By Callie Broaddus | Middleburg Life
If you build it, they will come.
Or, at least, that’s the bet a few area equine facility owners and managers are making as they spend millions to bring their historic properties up to world-class competition standards. It may seem a silly question to ask, but why is there such a wave of investment into equine facilities now? Are these facilities all going after the same piece of the equestrian pie?
Middleburg Training Center
The most nascent of the large-scale facility improvements this article will visit broke ground early this summer, when Purcellville resident Chuck Kuhn purchased the derelict Middleburg Training Center for $1.5 million from the Thoroughbred Retirement Foundation. Kuhn, founder and owner of JK Moving Services, is well-known for his dedication to preserving open space. On October 12 of this year, Kuhn was awarded the Commonwealth Steward Award for placing more than 1,000 acres of Virginia countryside into easement.
When Leesburg-based attorney David Moyes contacted Kuhn earlier this year about the beautiful and historic Middleburg Training Center, he found a ready audience. “He grew up racing on this track as a kid, so that’s the guy that I have to blame for this,” says Kuhn with a laugh.
Moyes told Kuhn that developers were looking at the property, and he wanted someone to get it under easement. “That’s what sucked me into it, and that was the sole intention. So that’s what I was excited about, most passionate about. Now I’m excited about trying to get it back to where it was,” says Kuhn, elaborating that the training center was “the cat’s meow” during the 1950s and 1960s, when Paul Mellon built and operated the facility.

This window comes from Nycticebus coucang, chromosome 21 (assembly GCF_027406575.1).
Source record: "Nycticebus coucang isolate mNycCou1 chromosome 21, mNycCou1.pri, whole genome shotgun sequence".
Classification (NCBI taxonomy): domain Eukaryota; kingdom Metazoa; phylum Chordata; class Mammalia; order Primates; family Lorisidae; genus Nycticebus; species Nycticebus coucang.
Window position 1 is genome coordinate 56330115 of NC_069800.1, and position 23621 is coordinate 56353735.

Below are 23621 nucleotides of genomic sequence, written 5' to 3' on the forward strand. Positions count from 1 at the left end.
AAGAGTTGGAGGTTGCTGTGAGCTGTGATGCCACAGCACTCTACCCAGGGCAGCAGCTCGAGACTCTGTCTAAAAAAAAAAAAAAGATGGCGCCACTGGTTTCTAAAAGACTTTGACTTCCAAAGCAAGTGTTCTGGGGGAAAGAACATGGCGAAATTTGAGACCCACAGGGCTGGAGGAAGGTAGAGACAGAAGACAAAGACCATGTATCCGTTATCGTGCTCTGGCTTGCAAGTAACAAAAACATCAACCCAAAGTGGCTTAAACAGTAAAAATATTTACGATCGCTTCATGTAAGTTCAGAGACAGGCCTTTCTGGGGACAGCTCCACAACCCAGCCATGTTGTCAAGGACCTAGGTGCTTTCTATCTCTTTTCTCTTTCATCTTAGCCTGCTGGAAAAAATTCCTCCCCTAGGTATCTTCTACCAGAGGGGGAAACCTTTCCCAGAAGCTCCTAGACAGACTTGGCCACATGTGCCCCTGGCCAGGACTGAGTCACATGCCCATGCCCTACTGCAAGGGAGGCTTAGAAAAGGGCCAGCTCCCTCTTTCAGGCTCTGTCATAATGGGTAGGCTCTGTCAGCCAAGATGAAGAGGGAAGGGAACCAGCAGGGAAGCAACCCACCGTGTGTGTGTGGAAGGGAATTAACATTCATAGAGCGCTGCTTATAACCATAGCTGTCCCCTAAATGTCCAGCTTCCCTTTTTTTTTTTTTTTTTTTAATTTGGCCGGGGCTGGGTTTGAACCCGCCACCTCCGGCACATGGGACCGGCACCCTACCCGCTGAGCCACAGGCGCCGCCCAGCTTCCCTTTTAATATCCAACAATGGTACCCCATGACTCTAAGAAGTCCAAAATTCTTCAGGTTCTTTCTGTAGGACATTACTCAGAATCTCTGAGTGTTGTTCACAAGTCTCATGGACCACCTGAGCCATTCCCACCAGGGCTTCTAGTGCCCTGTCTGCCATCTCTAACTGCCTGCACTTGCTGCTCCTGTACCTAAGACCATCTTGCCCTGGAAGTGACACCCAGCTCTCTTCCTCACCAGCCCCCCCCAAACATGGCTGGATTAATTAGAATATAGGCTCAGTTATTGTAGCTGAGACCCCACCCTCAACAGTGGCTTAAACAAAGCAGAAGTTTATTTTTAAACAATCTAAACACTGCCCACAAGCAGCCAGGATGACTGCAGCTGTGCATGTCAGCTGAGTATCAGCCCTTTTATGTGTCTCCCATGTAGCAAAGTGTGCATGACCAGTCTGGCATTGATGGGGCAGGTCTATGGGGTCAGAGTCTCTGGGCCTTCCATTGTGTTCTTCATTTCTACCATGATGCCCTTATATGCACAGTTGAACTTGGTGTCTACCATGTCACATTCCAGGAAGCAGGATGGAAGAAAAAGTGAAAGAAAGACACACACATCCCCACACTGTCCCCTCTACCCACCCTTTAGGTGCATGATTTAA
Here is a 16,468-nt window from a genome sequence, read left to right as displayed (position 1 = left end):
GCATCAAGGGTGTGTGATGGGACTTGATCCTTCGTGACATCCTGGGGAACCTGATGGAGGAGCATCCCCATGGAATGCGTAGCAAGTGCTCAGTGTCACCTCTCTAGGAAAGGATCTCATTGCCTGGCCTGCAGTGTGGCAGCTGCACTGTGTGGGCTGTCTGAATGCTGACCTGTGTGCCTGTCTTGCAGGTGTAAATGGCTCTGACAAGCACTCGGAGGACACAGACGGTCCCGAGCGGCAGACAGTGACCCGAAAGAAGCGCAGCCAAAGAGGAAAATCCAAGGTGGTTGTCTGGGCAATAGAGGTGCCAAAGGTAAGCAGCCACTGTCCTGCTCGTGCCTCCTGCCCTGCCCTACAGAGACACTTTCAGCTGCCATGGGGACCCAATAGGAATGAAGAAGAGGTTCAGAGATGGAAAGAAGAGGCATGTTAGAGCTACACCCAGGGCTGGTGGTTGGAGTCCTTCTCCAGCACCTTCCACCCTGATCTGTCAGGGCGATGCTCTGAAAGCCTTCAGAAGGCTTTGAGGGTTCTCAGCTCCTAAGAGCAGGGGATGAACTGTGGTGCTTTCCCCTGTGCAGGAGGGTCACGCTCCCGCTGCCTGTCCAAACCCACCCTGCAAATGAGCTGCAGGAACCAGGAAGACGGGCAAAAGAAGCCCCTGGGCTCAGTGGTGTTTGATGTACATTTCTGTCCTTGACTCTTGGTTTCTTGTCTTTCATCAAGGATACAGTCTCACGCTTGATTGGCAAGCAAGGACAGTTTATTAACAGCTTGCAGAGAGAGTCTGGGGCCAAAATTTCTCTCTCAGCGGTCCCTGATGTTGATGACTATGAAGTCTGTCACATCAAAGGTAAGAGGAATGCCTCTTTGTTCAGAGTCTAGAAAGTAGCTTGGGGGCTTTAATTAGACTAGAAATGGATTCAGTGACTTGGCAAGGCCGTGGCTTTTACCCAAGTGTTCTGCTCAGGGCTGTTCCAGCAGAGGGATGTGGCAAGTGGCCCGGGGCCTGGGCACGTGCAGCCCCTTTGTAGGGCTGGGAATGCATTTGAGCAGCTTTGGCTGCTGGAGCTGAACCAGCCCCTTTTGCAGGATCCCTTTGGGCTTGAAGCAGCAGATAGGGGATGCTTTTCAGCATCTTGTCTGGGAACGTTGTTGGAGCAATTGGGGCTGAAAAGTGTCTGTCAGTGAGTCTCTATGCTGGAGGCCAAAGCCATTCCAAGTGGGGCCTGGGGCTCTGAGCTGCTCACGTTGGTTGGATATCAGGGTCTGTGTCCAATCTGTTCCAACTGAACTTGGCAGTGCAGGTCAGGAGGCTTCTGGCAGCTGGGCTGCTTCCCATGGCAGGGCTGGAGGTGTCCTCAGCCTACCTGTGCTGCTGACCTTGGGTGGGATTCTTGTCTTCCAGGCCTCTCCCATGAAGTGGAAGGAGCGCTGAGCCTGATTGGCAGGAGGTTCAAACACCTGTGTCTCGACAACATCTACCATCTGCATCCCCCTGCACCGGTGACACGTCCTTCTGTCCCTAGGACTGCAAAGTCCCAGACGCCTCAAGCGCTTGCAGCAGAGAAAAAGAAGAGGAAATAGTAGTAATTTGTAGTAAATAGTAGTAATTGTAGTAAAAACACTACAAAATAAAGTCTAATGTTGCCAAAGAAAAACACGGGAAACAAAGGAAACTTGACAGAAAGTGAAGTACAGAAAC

The property features 11 barns, 220 stalls, 22 paddocks and a picturesque 7/8-mile racetrack on 149 acres, all within a seven-minute drive northwest of Middleburg. “When we came in, the grass was three feet high, the track was a mess, the barns were a mess, and we’re slowly taking it down. So, we’re going to put about a $2 million investment into renovating the barns and the track,” says Kuhn, with pep in his voice.
“This was really about the conservation easement, protecting the open space,” he adds. “It won’t be the next retirement for me by any means, but I do think it can sustain itself. I think it can continue to grow, and I think it can be a profitable venture. But it’s going to take some time.”
Kuhn plans to rebrand the facility under the name Middleburg Equine Center, and he’s set his sights on bringing eventing to the property in a manner that compliments the events at Morven Park in Leesburg and Great Meadow in The Plains. “We’re starting to add quality tenants,” he says. “And then when we add the other disciplines, we’re going to get this thing alive again.”